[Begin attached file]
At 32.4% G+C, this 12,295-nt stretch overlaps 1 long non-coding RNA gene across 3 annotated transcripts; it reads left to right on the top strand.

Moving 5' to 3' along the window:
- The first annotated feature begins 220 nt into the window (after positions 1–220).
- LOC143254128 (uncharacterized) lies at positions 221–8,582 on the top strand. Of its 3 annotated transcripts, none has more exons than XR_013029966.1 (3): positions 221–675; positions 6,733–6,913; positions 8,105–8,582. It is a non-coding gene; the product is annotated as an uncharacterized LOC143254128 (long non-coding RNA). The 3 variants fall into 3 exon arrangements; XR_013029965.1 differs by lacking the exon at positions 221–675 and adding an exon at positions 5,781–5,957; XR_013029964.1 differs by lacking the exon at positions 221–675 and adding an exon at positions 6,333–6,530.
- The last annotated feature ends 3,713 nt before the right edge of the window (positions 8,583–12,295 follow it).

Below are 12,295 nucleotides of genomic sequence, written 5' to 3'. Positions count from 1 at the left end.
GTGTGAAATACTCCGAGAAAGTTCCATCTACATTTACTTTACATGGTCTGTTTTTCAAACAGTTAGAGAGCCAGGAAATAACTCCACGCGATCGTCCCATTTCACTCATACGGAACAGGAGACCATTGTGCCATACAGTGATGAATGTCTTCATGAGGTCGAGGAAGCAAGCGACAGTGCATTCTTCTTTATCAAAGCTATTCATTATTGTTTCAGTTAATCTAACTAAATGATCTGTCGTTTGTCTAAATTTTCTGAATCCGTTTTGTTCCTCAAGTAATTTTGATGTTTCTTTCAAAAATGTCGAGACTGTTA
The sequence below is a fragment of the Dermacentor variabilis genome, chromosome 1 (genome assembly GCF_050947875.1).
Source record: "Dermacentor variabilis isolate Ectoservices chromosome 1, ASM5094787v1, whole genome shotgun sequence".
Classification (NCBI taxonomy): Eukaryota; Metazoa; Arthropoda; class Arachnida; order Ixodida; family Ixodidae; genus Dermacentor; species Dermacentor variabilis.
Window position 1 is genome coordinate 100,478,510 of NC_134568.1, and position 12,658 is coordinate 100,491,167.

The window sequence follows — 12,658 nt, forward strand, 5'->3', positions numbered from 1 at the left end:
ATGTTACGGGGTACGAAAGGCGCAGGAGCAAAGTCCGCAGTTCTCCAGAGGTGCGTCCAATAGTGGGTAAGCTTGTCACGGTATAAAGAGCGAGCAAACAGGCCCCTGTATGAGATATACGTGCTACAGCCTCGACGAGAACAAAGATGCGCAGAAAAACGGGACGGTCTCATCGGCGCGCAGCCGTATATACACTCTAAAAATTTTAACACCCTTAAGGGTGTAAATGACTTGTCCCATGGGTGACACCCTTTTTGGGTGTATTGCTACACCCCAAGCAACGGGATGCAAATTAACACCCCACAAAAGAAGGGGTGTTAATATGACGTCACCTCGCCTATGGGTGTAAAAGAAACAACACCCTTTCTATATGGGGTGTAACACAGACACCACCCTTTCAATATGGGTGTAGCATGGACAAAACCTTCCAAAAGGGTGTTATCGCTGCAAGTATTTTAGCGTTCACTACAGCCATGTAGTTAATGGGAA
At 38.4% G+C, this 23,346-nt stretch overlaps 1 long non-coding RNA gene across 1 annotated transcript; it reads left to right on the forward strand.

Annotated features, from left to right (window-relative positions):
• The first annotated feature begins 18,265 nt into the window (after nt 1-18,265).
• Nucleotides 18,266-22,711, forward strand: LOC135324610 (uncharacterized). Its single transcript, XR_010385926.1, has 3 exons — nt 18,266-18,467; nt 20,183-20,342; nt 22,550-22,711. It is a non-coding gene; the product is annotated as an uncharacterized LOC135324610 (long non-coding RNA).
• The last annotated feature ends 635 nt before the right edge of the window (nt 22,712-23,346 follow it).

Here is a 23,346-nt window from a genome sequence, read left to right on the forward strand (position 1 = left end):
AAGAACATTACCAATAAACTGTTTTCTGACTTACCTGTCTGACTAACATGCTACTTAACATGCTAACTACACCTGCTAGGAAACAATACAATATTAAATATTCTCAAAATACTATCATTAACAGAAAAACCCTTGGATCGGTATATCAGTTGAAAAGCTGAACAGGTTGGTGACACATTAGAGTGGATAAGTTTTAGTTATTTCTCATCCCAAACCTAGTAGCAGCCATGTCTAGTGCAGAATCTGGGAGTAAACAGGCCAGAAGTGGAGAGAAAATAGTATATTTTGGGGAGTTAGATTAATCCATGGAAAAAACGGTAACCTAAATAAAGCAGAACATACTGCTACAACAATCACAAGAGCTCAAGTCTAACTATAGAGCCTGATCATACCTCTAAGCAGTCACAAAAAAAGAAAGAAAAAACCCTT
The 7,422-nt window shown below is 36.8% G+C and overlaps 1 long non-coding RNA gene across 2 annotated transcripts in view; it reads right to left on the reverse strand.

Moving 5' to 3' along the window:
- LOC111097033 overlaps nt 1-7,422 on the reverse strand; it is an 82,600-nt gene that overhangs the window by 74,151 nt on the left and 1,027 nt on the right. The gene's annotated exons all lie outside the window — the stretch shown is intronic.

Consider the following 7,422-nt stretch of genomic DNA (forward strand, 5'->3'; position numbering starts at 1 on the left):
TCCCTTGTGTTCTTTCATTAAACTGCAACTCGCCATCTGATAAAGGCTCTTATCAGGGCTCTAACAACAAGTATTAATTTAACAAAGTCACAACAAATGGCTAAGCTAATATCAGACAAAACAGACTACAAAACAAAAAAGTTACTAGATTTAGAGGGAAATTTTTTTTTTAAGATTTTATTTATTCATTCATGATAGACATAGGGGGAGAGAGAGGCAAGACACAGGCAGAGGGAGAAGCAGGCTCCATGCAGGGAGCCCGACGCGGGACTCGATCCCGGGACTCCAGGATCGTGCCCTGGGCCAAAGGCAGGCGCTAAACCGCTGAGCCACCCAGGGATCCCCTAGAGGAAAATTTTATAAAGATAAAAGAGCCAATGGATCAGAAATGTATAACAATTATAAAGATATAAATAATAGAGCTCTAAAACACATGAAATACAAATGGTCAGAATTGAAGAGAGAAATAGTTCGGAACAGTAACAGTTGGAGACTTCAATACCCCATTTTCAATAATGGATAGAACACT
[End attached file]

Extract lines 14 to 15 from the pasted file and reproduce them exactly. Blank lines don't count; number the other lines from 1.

At 38.4% G+C, this 23,346-nt stretch overlaps 1 long non-coding RNA gene across 1 annotated transcript; it reads left to right on the forward strand.

Annotated features, from left to right (window-relative positions):